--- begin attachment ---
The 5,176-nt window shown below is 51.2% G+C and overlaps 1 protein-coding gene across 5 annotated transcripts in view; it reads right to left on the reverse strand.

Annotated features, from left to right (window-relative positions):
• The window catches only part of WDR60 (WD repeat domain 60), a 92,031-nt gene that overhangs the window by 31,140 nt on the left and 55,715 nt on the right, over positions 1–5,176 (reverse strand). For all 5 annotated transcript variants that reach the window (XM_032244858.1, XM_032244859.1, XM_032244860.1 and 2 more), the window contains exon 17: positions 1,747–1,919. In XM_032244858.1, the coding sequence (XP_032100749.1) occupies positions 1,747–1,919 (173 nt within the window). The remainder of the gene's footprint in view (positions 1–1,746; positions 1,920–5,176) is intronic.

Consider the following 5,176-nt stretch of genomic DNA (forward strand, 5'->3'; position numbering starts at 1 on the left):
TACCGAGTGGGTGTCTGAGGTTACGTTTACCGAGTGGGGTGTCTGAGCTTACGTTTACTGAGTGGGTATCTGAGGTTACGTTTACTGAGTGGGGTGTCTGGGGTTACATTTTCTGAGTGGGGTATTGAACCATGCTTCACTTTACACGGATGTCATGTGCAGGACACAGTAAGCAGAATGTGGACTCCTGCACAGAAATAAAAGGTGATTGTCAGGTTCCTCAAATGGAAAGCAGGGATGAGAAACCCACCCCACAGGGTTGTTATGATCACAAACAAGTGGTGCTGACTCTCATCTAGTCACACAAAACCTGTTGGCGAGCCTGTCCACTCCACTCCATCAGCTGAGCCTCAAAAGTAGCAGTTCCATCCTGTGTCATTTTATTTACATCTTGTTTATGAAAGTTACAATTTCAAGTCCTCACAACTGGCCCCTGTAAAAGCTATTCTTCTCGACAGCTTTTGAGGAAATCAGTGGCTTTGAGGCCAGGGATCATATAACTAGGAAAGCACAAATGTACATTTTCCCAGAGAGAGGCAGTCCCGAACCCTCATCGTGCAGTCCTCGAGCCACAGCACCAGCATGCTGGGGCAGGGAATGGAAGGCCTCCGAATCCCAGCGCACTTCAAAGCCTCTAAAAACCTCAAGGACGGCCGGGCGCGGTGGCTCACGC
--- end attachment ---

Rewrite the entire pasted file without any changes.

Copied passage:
The 5,176-nt window shown below is 51.2% G+C and overlaps 1 protein-coding gene across 5 annotated transcripts in view; it reads right to left on the reverse strand.

Annotated features, from left to right (window-relative positions):
• The window catches only part of WDR60 (WD repeat domain 60), a 92,031-nt gene that overhangs the window by 31,140 nt on the left and 55,715 nt on the right, over positions 1–5,176 (reverse strand). For all 5 annotated transcript variants that reach the window (XM_032244858.1, XM_032244859.1, XM_032244860.1 and 2 more), the window contains exon 17: positions 1,747–1,919. In XM_032244858.1, the coding sequence (XP_032100749.1) occupies positions 1,747–1,919 (173 nt within the window). The remainder of the gene's footprint in view (positions 1–1,746; positions 1,920–5,176) is intronic.

Consider the following 5,176-nt stretch of genomic DNA (forward strand, 5'->3'; position numbering starts at 1 on the left):
TACCGAGTGGGTGTCTGAGGTTACGTTTACCGAGTGGGGTGTCTGAGCTTACGTTTACTGAGTGGGTATCTGAGGTTACGTTTACTGAGTGGGGTGTCTGGGGTTACATTTTCTGAGTGGGGTATTGAACCATGCTTCACTTTACACGGATGTCATGTGCAGGACACAGTAAGCAGAATGTGGACTCCTGCACAGAAATAAAAGGTGATTGTCAGGTTCCTCAAATGGAAAGCAGGGATGAGAAACCCACCCCACAGGGTTGTTATGATCACAAACAAGTGGTGCTGACTCTCATCTAGTCACACAAAACCTGTTGGCGAGCCTGTCCACTCCACTCCATCAGCTGAGCCTCAAAAGTAGCAGTTCCATCCTGTGTCATTTTATTTACATCTTGTTTATGAAAGTTACAATTTCAAGTCCTCACAACTGGCCCCTGTAAAAGCTATTCTTCTCGACAGCTTTTGAGGAAATCAGTGGCTTTGAGGCCAGGGATCATATAACTAGGAAAGCACAAATGTACATTTTCCCAGAGAGAGGCAGTCCCGAACCCTCATCGTGCAGTCCTCGAGCCACAGCACCAGCATGCTGGGGCAGGGAATGGAAGGCCTCCGAATCCCAGCGCACTTCAAAGCCTCTAAAAACCTCAAGGACGGCCGGGCGCGGTGGCTCACGC